Documentary aims to reveal the human side of earthquake science

The majority of films about scientific research focus on new or eye-catching findings.

But a new documentary produced at the University of Plymouth explores the methods used by academics to try and unlock some of the stories behind the science.

The 60-minute documentary film Pseudotachylyte, produced and directed by Associate Professor in Photography Heidi Morstang, focuses on an international research project examining the mechanisms which cause earthquake cycles to begin up to 40km below the earth’s surface.

Such earthquakes account for around 30 per cent of intracontinental seismic activity – leading to, among others, the devastating earthquakes which struck Nepal in 2015 – but very little is presently known about what causes them and the geological effects they leave behind.

The research project is led by Dr Luca Menegon, Associate Professor of Structural Geology and Tectonics, and Professor of Geoscience Communication Iain Stewart.

It centres on the Lofoten Islands in Norway which is home to one of the few well-exposed large sections of exhumed continental lower crust in the world, exposed during the opening of the North Atlantic Ocean.

Ultimately, information derived from these ancient fault roots will be used to infer processes occurring at depth along faults that are currently active in modern earthquake zones.

Morstang, whose work consistently aims to bridge the crossover between art and science, filmed the researchers as they embarked on a five-day expedition deep into the Lofoten Islands.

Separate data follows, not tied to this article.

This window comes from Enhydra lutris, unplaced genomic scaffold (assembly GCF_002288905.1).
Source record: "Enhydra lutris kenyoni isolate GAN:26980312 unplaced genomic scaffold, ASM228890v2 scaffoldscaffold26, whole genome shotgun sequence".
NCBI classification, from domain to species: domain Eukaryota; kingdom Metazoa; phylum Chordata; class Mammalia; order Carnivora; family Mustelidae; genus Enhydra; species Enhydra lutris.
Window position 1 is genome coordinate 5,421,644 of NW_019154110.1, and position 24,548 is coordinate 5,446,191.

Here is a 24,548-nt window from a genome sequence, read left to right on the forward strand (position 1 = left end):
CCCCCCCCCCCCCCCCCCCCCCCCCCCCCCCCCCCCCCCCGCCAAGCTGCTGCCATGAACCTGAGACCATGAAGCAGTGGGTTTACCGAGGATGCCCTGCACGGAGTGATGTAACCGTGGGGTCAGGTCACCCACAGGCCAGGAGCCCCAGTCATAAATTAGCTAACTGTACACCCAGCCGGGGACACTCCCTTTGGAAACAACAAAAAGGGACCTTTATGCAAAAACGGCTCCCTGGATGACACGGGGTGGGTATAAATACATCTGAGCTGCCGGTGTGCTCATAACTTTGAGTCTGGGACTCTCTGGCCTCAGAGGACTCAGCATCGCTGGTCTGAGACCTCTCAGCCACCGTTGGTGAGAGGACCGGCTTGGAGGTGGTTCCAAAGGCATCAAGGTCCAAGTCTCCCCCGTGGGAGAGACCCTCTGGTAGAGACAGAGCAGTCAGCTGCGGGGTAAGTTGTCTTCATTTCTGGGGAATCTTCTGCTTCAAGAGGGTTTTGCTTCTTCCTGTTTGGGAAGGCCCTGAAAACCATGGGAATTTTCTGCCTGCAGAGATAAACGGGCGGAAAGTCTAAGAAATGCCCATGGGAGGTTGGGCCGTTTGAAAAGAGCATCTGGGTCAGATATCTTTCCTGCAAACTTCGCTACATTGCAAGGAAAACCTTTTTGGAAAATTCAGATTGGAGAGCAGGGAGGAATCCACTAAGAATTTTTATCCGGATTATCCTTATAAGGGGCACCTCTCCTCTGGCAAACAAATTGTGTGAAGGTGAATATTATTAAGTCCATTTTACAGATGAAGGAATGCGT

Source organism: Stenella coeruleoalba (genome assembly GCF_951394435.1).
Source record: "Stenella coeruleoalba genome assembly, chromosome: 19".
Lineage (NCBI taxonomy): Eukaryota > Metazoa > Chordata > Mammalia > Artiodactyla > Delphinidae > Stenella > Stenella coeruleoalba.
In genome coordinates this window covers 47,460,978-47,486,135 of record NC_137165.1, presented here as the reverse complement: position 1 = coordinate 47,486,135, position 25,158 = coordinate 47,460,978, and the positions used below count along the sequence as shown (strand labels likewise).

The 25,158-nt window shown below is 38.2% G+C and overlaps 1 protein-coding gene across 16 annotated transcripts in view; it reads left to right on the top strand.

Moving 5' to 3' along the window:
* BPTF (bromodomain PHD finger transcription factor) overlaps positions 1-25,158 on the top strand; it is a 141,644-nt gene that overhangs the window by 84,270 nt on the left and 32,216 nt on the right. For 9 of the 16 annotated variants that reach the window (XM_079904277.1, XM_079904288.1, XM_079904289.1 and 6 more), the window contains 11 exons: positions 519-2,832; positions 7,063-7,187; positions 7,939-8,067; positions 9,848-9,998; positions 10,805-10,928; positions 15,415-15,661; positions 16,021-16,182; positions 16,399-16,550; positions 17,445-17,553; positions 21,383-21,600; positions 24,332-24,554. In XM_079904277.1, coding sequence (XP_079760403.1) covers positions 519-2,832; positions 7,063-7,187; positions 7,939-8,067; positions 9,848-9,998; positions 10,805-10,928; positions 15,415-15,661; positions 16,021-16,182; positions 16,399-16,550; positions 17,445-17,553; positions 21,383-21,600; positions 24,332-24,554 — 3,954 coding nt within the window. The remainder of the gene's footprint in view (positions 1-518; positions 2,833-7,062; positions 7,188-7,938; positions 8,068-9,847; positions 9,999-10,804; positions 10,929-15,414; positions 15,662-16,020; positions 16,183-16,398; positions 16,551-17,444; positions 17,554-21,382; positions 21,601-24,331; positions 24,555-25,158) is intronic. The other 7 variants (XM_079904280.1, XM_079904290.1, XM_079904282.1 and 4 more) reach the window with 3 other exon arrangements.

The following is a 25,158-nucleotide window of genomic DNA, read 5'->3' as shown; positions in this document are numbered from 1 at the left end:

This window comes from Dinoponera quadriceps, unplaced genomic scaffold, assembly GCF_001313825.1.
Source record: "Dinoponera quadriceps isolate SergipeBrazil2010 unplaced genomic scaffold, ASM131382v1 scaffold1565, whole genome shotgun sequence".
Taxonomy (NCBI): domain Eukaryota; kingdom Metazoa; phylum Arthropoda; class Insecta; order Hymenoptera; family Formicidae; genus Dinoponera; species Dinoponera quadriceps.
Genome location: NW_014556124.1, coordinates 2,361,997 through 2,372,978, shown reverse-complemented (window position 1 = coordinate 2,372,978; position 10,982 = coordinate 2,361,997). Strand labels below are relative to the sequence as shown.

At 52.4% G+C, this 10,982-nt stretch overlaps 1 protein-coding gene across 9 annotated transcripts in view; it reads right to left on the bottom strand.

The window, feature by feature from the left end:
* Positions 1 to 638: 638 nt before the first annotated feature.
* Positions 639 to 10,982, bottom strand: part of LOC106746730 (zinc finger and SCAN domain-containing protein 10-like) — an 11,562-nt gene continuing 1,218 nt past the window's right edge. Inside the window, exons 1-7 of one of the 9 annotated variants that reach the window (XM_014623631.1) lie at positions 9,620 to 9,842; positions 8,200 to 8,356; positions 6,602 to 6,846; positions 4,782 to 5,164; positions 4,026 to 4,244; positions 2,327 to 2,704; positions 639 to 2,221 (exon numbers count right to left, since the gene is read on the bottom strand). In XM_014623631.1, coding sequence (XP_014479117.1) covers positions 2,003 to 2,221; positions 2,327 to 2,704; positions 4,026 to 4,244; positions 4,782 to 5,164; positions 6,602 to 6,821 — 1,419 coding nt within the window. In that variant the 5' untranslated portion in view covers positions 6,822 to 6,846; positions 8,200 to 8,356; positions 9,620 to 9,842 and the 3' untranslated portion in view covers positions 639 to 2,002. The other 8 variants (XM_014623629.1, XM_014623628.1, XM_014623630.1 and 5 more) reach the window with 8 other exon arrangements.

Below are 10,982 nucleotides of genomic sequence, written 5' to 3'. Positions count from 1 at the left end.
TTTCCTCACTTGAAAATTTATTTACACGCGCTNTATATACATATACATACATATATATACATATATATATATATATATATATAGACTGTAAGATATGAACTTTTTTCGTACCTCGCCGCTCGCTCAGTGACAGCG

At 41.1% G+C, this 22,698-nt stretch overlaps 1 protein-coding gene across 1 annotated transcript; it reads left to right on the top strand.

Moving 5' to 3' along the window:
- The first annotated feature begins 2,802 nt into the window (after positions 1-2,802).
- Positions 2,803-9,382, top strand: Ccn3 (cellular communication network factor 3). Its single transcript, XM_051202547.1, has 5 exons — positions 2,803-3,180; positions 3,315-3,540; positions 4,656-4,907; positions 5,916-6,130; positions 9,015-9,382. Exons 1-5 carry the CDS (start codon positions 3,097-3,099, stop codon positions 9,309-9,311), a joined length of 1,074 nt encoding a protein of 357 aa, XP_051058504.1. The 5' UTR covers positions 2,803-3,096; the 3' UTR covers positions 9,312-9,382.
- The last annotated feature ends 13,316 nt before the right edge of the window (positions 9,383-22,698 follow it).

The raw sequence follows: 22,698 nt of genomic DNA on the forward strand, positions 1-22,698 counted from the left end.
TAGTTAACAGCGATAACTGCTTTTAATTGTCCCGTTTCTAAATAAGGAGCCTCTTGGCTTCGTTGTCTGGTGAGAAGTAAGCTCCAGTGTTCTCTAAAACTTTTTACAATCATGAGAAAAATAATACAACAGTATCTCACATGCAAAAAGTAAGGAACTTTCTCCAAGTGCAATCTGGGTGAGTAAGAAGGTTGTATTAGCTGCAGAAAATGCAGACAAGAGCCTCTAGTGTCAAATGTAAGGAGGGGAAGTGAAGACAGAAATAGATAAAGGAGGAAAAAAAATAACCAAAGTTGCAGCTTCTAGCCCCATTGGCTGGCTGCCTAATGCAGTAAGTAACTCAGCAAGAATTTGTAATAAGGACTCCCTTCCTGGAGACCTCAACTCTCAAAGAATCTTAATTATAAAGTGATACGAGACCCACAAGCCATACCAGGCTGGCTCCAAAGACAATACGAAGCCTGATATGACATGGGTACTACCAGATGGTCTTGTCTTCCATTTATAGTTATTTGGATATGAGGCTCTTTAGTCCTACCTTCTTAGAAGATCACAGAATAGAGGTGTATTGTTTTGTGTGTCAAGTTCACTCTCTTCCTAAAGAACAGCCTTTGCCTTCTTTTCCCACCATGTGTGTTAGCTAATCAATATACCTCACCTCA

She filmed them preparing for and conducting observations in the field, with the resulting hour-long film providing an in-depth insight into how scientists undertake their research. It also features footage captured in the Plymouth Electron Microscopy Centre.

Morstang, who has previously made films with several academic disciplines, including the London Mathematical Society, said:

“As a documentary photographer and filmmaker focusing on the environment, I have always been fascinated by how field scientists work. For this film, I was interested in discovering how we understand the connections between distant history and the future of earthquakes through landscape, by exploring the medium of documentary film.

“Filmmaking provides a focus of observing and listening in order to understand what is taking place in the field – the natural laboratory itself. The focus in this project was to portray the inquisitive minds of geologists in order to communicate how one can decipher geological events of deep time. It was amazing to observe the geologists and capture how they try to understand the stories concealed in the layers underneath.

“I wanted the film to show how they undertake those investigations, and how they interact with the landscape they are researching. It is a relationship most people wouldn’t get to see, but I think unlocking that connection between people and place is a key element of understanding research of this nature.”

The documentary premiered at the 2019 Bergen International Film Festival. It was funded by Arts Research, the Natural Environment Research Council and the Sustainable Earth Institute’s Creative Associates scheme. Supported by Higher Education Innovation Funding (HEIF), it is designed to uncover novel and innovative ways of communicating research to a public audience.

A trailer of the film can be viewed on Vimeo, and the film will be distributed internationally once it has screened at various film festivals.

Creative Associates

The Sustainable Earth Institute's Creative Associates projects aim to explore novel and innovative ways of communicating research and develop a portfolio of case studies of the different creative approaches possible.

Find out more about the initiatives

Image: Carey Marks/Creative Associates